Dear Mr. Sears

Dear Mr. Sears,

I know that it may seem strange for me to be writing you, after all you've been dead for many years, but my friends at the Psychic Network tell me that this may be the only way I'll attract the attention of the store you left behind.

I have been a loyal customer of your store for many years because it supplies two classes of merchandise I cannot live without. I make my living with my hands, and for as long as I can remember I have used your Craftsman tools, they were the best around. Until, that is, a few years ago when some young whippersnapper decided Sears could live on your good name and started making them out of steel that had a close relationship to butter. I'm sorry to have to tell you this, Mr. Sears, but I now turn to Mr. Stanley for his tools these days. Perhaps you and some of your ethereal friends in the netherworld could arrange to haunt the sucker who decided to make a quick buck off your name.

Although I no longer use your tools I still visit your store regularly. I hope I won't shock you, Mr. Sears, when I tell you why. Your see, sir, after a day making my living with my tools I return home and relax in a way that might perplex a man of the 19th century such as yourself. I remove my rough working clothes and put on a dress, or maybe a blouse and skirt. I doubt you ever considered doing this yourself, but as a man in the retail business I'm sure your philosophy is "the customer is always right". At least your sales staff has always been glad to sell me any article of feminine clothing I desire without so much as snicker. As long as I'm at the counter, and they're very welcome to laugh at me when I leave.

I must admit I have not purchased many dresses or skirts from Sears. Being a large woman until very recently your store did not carry anything in my size, but then until recently American retailers simply assumed all women were smaller than a size 16 so I can't fault your store for that. I hope I won't embarrass you too much when I tell you that I come to Sears primarily to purchase my underwear. Please, Mr. Sears, don't blush. I assure you that people in the 90s (the 1990s, that is) can talk about lady's underwear with perfect propriety. For that matter, some ladies have been known to wear nothing but their underwear (they call them string bikinis) in public and not be arrested. Ogled maybe, but not arrested.

I don't quite know why, but while your store has never carried outerwear in my size they have always carried underwear to fit my large frame. In particular, Sears has always carried stockings to fit me. Since you died before they were invented, you may not know what pantyhose are, so I'll try to explain. Someone decided that having to hook up garters to a stocking on each leg, adjust the straps and snap the snaps was too much work for a modern woman, so they designed a one piece garment that encased legs and torso in nylon mesh (we no longer use silk for stockings, sorry to disappoint you) and called it pantyhose because it serves the purpose of both panties and hose. This is fine for a woman, it makes their life simpler no doubt, but it has it's drawbacks for people such as myself. When I put on a dress I naturally want to wear hose beneath it, and I have a bit of a problem getting pantyhose to fit properly. I'll try to be delicate here, but the problem is not so much as having the pantyhose conform to the bit of anatomy I have and women don't but getting them to conform to my pot belly and stay up. They have a disconcerting tendency to roll up and slide down the curve of my paunch. So I have developed a preference for gartered stockings and Sears has always carried stockings in my size. In fact, Sears is about the only place that still carries stockings since Mr. Ward's establishment went out of business.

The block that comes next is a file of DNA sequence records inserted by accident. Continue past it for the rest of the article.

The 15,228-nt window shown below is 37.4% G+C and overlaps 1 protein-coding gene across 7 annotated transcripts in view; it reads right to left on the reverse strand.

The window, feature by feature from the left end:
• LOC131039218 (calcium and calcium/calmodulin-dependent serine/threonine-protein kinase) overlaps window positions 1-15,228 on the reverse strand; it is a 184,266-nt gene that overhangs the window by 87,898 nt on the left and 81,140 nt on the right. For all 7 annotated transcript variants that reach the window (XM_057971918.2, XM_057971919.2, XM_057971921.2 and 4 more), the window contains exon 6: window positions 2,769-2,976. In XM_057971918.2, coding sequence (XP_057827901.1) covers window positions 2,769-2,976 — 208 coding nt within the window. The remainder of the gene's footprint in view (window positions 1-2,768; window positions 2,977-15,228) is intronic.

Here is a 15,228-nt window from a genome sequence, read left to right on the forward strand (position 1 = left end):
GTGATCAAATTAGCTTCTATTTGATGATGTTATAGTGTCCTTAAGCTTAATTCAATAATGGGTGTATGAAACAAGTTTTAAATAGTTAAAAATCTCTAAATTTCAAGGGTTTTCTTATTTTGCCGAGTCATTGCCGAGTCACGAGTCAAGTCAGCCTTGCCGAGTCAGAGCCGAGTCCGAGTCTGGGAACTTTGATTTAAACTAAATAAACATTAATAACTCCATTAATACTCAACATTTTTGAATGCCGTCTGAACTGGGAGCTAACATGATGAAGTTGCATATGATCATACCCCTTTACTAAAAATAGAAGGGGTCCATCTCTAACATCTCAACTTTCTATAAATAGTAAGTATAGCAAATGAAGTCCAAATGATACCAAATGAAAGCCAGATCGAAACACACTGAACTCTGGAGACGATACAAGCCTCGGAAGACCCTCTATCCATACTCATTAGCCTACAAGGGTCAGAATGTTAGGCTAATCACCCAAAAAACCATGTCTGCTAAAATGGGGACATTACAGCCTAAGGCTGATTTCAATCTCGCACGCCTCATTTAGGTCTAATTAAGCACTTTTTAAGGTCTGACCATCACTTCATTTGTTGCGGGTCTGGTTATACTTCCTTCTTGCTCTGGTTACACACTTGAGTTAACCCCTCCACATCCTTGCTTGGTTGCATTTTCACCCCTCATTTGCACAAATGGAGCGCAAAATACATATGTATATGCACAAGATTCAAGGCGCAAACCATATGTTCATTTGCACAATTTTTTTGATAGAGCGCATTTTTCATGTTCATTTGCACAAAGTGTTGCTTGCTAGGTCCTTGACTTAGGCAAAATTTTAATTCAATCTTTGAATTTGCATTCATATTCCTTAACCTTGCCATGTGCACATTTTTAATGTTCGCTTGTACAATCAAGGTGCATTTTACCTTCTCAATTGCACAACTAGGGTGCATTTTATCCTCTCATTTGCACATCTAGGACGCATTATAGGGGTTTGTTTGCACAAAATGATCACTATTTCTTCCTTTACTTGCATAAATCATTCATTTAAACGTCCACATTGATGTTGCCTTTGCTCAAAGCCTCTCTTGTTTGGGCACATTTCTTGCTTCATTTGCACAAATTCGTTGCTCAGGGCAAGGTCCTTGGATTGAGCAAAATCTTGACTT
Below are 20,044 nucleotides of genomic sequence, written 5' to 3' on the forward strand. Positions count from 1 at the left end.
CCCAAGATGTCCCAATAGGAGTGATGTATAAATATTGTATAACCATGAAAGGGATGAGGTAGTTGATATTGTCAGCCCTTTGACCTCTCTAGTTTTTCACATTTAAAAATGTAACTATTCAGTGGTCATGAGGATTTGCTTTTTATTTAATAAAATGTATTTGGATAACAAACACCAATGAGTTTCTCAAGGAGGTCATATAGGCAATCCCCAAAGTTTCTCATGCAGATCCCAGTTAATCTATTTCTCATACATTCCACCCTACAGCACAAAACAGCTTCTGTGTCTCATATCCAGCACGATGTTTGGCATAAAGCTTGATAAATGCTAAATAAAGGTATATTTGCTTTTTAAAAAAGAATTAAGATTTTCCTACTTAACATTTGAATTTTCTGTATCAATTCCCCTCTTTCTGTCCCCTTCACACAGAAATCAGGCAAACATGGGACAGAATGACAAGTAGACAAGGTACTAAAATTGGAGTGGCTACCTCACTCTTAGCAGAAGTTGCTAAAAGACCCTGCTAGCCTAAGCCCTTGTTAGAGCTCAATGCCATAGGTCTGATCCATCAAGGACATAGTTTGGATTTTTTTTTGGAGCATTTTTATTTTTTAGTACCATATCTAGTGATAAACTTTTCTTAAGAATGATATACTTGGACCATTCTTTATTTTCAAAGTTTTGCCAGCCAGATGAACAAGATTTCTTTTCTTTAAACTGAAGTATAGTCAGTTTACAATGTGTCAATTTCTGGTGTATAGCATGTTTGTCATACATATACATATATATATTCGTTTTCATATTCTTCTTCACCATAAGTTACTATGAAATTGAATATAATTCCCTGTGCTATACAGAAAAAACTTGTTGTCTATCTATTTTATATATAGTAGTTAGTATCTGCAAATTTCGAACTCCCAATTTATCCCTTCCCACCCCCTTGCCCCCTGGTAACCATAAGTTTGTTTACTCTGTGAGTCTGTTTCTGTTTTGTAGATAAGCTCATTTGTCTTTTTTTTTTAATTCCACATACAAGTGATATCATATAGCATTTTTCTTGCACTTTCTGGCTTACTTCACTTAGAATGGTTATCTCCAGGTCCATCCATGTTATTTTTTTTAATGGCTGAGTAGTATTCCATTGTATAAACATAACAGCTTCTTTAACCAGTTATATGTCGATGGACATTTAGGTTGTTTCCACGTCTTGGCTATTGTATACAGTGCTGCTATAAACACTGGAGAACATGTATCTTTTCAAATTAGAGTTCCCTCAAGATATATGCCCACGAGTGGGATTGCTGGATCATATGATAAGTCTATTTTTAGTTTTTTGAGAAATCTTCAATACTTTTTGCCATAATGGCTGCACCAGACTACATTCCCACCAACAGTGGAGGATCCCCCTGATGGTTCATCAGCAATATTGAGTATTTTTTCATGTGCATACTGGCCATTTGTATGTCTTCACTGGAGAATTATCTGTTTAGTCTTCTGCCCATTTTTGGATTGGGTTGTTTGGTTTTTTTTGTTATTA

I must congratulate the person who came up with the names for the sizes for your stockings. I'm considered statuesque. I like that, it's much better than humongous, and brings to mind a piece of art at out local museum. There is a beautiful statue in white marble in the lobby of a woman in a flowing gown. The carving is exquisite and every detail of her body and garments is captured in timeless wonder for all to see and appreciate. When I put on a pair of your statuesque stockings and buckle my garters, for a moment I am one with that statue: the essence of femininity, at least until I look in the mirror.

But the last few trips to your store have left me bereft, for I have been unable to find new stockings. I'll admit I have been reluctant to ask the sales clerk if they are no longer carrying my stockings, but it appears that I may have to switch to pantyhose when my stock runs out. So please, Mr. Sears, if you have any influence with the modern management of your store, let them know you still want them do so some things in the old fashioned way.

I'd appreciate it.

Sincerely,
Ricky



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